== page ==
Davao City Mayor and PDP-Laban standard bearer Rodrigo Duterte. (File photo)

Davao City Mayor and PDP-Laban standard bearer Rodrigo Duterte. (File photo)

DAVAO CITY –The founder of the Communist Party of the Philippines (CPP) expressed his disappointment over his erstwhile student and presidential candidate Rodrigo Duterte’s views against labor unions.

In a Facebook post Friday, February 12, Jose Maria Sison said Duterte turned right when he ‘threatened’ labor unions from going against his policies when he becomes president.

“This runs counter to his recent statements saying he is for the workers, that he is anti-contractualization, and that he will put up steel industry and will support national industrialization,” said Sison, Duterte’s former professor at the Lyceum of the Philippines, where he took up a degree in political science.

Earlier, Duterte stirred up controversy among labor groups when he quipped that members of the Kilusang Mayo Uno (KMU) should stop organizing labor unions when his term comes. The reason, he said, is that it would ruin his administration.

KMU fired back at Duterte, describing his words as “irresponsible and disrespectful to the workers.”

Sison – who is in the Netherlands serving an exile since the end of the Marcos regime – said he was able to watch Duterte’s speech, to which he added that his statements against unions will be detrimental not only to the workers but to the country as well.

No longer comparable to Chavez

Last year, Sison likened Duterte to Venezuelan leader, Hugo Chávez, when he admitted that he is leftist and pro-left and that he is ready to have a coalition government with the CPP.

However, on Friday, he clarified that with Duterte switching views on labor rights, he may not likely be comparable to the late president who founded the Revolutionary Movement-200, a clandestine movement which attempted to overthrow Venezuela’s government in 1992.

“I said maybe he can be the Filipino version of Hugo Chavez if there will be changes in the country under his administration. But clearly, he has turned to right in his statements,” Sison said in Filipino.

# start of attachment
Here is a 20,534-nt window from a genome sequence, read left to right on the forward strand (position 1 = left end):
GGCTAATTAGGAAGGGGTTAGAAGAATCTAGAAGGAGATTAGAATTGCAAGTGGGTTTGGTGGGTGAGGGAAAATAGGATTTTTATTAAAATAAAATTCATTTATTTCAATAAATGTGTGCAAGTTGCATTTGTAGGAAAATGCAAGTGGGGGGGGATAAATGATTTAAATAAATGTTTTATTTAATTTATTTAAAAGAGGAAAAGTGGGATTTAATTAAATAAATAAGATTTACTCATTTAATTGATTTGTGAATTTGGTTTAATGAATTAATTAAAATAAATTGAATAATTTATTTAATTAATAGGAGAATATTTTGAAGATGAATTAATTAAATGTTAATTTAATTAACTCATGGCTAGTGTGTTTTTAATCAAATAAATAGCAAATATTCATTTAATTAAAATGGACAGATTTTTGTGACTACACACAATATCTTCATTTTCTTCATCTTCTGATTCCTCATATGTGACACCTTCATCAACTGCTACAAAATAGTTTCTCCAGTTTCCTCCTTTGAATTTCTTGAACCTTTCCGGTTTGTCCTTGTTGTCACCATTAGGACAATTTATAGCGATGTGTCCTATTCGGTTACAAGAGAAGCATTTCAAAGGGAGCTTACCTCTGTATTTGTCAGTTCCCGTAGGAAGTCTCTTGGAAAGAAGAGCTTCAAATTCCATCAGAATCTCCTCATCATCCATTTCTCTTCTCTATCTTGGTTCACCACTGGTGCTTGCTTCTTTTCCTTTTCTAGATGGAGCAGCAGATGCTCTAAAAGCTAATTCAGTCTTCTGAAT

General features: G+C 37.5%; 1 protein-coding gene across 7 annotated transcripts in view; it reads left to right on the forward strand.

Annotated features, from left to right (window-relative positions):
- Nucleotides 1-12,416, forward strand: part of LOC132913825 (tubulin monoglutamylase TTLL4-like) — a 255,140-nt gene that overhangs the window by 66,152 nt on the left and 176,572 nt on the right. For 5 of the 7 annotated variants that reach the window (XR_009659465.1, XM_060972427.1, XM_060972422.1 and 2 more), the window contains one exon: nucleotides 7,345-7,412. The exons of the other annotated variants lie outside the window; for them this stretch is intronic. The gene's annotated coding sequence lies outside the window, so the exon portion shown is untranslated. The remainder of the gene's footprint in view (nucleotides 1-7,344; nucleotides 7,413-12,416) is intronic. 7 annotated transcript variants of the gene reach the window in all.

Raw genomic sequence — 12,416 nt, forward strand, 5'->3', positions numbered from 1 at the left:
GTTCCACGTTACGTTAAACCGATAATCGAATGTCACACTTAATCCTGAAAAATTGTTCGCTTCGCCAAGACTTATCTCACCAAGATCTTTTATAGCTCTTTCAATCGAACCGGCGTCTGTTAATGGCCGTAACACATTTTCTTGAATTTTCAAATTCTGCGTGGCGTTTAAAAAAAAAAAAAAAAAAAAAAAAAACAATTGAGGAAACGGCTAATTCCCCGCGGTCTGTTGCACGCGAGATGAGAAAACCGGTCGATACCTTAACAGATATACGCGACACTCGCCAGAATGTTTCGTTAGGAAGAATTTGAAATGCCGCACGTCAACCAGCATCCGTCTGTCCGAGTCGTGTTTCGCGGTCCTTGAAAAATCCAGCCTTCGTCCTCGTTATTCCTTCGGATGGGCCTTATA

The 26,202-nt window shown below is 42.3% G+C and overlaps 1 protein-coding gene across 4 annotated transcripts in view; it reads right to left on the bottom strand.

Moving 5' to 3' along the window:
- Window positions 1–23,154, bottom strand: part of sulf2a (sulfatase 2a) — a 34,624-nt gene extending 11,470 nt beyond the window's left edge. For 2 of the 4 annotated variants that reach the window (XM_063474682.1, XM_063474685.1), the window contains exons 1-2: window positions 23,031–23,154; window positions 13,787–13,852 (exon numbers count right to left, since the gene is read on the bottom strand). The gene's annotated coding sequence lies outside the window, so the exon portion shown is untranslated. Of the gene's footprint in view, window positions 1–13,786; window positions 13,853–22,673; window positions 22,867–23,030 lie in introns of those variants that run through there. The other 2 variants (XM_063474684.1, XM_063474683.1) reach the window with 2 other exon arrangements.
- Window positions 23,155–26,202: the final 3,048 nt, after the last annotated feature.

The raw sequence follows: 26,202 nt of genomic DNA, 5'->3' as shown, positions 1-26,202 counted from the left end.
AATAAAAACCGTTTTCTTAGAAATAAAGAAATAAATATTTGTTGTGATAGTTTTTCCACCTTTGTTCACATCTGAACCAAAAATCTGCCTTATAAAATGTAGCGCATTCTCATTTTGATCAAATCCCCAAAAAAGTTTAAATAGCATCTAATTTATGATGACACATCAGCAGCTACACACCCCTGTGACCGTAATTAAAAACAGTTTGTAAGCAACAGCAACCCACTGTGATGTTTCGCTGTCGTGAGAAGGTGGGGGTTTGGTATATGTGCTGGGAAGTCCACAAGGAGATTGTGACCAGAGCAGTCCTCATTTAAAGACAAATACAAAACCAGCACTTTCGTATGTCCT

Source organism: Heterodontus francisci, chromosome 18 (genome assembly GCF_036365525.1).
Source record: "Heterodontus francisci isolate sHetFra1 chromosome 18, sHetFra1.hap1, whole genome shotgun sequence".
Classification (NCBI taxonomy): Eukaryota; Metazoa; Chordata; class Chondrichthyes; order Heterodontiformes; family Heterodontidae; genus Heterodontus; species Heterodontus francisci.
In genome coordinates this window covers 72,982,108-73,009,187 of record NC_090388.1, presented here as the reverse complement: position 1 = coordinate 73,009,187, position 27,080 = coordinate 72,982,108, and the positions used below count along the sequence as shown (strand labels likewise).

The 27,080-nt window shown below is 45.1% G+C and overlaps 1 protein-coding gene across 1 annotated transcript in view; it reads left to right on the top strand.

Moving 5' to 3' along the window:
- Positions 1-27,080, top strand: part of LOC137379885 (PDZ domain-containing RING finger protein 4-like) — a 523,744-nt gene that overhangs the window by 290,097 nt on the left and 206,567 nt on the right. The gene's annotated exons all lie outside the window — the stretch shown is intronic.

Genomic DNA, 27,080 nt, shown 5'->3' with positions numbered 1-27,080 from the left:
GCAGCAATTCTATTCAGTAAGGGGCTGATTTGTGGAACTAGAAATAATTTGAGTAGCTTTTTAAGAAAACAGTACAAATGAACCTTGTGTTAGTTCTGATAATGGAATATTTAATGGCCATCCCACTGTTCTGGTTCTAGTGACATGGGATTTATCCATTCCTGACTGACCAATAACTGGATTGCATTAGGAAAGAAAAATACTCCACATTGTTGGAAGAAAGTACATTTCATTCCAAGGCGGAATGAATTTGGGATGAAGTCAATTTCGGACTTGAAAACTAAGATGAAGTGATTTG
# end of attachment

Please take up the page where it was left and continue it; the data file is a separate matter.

Sison added that Duterte has become an ally of the progressive forces in some issues but not all the issues.

“Even Hugo Chavez is not a revolutionary on the level of being a Communist, but a populist social democrat only,” he said.

Duterte’s rating in February rose to 24 percent in February compared to his 20 percent rating in January, according to the latest Social Weather Stations survey. He “statistically tied” with rival candidate Senator Grace Poe at the second place.

Vice President Jejomar Binay remains to lead the polls at 29 percent, albeit slipping down from 31 percent last month. Meanwhile, the administration’s bet Manuel “Mar” Roxas II remains to lag in the survey, along with Senator Miriam Defensor-Santiago. (davaotoday.com)

  • Asuncion Soriano

    You see, I worked in UNILAB for 10 years and must admit, we don’t have unions to make our take home pay and benefits meeting international standards, and the hightest in the industry, if not the country. There is a true bayanihan spirit in the company. Only the union leaders benefit from the unions, from the fees contributed by the workers, there can be corruption even in unions. I also don’t like the self serving employers or companies who pay employees low wages. It’s better capitalists learn to share, to the workers. As Jesus Christ said, we need to love our neighbor, the least of our brothers and sisters. I like the UNILAB model.

  • mscarolineg

    Communist countries and Islamic countries don’t have unions too.

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